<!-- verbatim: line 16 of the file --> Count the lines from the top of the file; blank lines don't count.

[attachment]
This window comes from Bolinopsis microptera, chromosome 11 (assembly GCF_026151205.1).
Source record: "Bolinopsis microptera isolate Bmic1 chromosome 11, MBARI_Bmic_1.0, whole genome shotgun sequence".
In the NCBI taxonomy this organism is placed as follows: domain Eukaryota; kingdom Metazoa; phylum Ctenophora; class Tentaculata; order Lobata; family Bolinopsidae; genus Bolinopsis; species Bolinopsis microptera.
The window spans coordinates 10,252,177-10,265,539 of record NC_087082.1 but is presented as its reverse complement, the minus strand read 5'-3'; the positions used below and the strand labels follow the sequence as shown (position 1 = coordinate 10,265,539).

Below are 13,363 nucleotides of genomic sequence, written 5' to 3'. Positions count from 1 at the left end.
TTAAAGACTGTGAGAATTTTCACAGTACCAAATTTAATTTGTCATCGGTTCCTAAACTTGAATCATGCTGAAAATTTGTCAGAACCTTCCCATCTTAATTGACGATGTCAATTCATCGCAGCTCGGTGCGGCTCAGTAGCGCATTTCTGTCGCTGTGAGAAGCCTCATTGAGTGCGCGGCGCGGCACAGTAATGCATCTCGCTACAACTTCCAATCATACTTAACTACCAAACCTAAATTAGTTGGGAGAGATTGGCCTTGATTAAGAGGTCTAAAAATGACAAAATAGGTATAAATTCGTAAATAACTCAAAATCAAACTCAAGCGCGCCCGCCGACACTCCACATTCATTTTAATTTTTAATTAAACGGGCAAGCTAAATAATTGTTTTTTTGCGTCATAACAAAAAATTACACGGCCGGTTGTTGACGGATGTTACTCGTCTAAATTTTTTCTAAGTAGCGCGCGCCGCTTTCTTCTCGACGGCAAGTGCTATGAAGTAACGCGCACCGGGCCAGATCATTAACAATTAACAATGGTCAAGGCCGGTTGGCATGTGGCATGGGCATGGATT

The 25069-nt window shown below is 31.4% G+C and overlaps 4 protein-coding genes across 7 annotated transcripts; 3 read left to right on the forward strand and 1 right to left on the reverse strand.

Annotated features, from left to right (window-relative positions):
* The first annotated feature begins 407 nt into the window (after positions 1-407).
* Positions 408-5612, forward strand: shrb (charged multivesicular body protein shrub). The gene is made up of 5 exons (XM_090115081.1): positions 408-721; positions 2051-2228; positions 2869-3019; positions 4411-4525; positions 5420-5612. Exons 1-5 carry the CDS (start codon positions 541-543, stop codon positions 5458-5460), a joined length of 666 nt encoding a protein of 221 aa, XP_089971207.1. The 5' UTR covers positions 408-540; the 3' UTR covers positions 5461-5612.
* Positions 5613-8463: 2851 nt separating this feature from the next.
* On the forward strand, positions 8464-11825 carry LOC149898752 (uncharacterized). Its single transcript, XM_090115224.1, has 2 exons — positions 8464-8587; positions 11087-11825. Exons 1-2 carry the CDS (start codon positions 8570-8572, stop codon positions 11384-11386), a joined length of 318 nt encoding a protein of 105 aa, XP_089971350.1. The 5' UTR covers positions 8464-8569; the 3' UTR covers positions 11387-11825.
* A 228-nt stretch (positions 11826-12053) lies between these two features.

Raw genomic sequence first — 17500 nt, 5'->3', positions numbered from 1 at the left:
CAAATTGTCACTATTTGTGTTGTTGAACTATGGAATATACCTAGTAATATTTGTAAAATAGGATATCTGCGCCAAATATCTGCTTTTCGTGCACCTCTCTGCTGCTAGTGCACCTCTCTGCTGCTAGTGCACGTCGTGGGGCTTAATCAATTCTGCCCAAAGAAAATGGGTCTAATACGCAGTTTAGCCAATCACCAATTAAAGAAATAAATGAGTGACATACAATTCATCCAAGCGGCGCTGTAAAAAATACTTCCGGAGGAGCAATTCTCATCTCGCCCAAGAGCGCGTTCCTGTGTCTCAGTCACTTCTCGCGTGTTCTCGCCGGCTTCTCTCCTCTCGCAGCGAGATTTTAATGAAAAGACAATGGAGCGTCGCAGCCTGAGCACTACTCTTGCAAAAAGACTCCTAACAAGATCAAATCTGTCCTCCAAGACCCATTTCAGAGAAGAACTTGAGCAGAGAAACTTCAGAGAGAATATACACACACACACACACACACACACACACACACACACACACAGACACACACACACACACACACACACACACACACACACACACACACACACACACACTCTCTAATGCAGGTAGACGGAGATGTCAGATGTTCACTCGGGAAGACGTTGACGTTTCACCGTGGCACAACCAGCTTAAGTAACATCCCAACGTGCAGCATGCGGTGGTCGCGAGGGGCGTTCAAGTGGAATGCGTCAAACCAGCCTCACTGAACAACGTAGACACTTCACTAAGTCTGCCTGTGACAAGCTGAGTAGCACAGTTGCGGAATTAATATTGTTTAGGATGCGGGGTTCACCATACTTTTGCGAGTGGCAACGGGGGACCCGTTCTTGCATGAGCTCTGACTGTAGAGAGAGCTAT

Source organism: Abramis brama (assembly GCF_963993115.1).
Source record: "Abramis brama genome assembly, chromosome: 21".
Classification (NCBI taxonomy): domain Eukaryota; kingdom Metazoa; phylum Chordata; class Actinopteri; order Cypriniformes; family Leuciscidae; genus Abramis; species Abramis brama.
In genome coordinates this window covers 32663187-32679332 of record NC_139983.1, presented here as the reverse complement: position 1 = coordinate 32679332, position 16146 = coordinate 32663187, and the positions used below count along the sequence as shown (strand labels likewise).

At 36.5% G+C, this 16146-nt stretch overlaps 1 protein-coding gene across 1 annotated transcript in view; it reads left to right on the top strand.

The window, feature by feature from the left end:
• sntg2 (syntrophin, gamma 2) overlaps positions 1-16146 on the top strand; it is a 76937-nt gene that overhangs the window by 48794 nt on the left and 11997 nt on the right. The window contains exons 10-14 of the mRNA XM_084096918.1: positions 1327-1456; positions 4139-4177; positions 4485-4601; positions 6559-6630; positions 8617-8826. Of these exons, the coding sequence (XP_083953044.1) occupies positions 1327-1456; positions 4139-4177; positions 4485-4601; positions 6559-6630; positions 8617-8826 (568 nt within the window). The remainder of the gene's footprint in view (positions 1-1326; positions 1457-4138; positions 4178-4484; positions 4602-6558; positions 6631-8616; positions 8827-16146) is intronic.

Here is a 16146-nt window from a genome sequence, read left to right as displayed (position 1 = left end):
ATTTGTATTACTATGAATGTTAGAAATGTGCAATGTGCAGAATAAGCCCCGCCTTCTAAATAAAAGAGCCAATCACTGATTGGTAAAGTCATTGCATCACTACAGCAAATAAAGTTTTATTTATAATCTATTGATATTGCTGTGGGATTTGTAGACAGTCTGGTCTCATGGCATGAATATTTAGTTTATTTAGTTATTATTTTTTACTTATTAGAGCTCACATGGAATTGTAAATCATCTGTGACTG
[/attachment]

Source organism: Abramis brama (assembly GCF_963993115.1).